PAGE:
• Poteri, Juho (Helsingin yliopisto, 2020)
    The Internet of Things (IoT) paradigm is seeing rapid adoption across multiple domains—industry, enterprise, agriculture, smart cities, households, only to name a few. IoT applications often require wireless autonomy, thereby placing challenging requirements on communication techniques and power supply methods. Wireless networking using devices with constrained energy, as often is the case in wireless sensor networks (WSN), provokes explicit considerations around the conservation of the supplied power on the one hand and the efficiency of the power drawn and energy used on the other. As radio communications characteristically consume the bulk of all energy in wireless IoT systems, this constrained energy budget combined with aspirations for terminal device lifetime sets requirements for the communications protocols and techniques used. This thesis examines two open architecture low-power wide-area network (LPWAN) standards with mesh networking support, along with their energy consumption profile in the context of power-constrained wireless sensor networks. The introductory section is followed by an overview of IoT and WSN foundations and technologies. The following section describes the IEEE 802.15.4 standard and ecosystem, followed by the Bluetooth LE and Bluetooth Mesh standards. A discussion on these standards' characteristics, behavior, and applicability to power-constrained sensor networks is presented.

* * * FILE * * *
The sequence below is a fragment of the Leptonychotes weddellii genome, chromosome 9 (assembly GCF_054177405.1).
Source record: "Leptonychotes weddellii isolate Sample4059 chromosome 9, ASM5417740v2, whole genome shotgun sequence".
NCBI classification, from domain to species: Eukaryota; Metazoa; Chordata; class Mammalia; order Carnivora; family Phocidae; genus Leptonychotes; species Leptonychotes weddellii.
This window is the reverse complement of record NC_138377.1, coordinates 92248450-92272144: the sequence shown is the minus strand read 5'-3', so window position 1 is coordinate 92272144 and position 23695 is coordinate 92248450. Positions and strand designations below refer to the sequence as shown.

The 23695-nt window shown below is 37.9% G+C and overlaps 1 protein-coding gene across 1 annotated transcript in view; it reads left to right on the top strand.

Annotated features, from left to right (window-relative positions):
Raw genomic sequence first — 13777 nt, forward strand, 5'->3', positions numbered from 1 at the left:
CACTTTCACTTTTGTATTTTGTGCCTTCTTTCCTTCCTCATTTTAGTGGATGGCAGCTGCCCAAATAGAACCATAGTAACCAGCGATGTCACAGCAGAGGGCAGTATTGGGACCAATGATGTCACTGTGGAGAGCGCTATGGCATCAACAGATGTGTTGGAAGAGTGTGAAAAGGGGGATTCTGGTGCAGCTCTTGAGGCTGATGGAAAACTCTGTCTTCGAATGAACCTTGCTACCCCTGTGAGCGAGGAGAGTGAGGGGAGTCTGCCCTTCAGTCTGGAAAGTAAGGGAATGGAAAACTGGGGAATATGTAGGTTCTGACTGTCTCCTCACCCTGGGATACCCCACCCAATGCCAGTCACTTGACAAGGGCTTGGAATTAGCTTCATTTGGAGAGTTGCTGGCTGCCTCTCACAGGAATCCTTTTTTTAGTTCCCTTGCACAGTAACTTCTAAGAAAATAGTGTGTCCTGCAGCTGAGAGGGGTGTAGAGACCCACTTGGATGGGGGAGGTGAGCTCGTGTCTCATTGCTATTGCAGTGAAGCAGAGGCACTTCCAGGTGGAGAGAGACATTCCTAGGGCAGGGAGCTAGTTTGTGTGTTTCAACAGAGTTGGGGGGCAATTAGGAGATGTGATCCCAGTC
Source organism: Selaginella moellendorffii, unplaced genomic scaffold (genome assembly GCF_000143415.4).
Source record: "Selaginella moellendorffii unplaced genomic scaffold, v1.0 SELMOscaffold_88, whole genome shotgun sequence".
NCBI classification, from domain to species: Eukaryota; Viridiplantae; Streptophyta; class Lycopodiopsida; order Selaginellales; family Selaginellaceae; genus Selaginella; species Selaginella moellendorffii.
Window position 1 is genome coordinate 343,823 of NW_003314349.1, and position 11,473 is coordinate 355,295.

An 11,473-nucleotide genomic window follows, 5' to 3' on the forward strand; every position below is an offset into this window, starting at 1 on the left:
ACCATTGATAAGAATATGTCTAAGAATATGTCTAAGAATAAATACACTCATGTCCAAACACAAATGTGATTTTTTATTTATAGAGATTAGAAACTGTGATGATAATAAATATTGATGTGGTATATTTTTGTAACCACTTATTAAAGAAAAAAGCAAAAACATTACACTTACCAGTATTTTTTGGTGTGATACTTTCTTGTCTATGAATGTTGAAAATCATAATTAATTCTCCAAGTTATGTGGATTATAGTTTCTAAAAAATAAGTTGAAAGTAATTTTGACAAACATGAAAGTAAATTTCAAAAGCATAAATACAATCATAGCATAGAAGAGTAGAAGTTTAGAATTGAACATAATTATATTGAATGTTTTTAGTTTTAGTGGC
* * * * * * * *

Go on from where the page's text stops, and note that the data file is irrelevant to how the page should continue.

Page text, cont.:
• Taivalsaari, A.; Mikkonen, T. (ACM, 2019)
    The Internet of Things (IoT) enables connected devices that are an integral part of the physical world. The possibility to connect, manage, configure and dynamically reprogram remote devices through local and global cloud environments will open up a broad variety of new use cases, services, applications and device categories, and will enable entirely new product and application ecosystems as well. In this paper we discuss the software architecture options of IoT gateways as a follow-up to our earlier paper that defined a taxonomy of software architectures for IoT devices. We summarize several different software architecture options for IoT gateways. These options have a significant impact on the overall end-to-end architecture and topology of IoT systems, e.g., in determining how much computation can be performed on the edge of the network. Based on our observations and industry experiences we then make predictions on the future of gateway solutions and IoT systems more broadly. © 2019 ACM.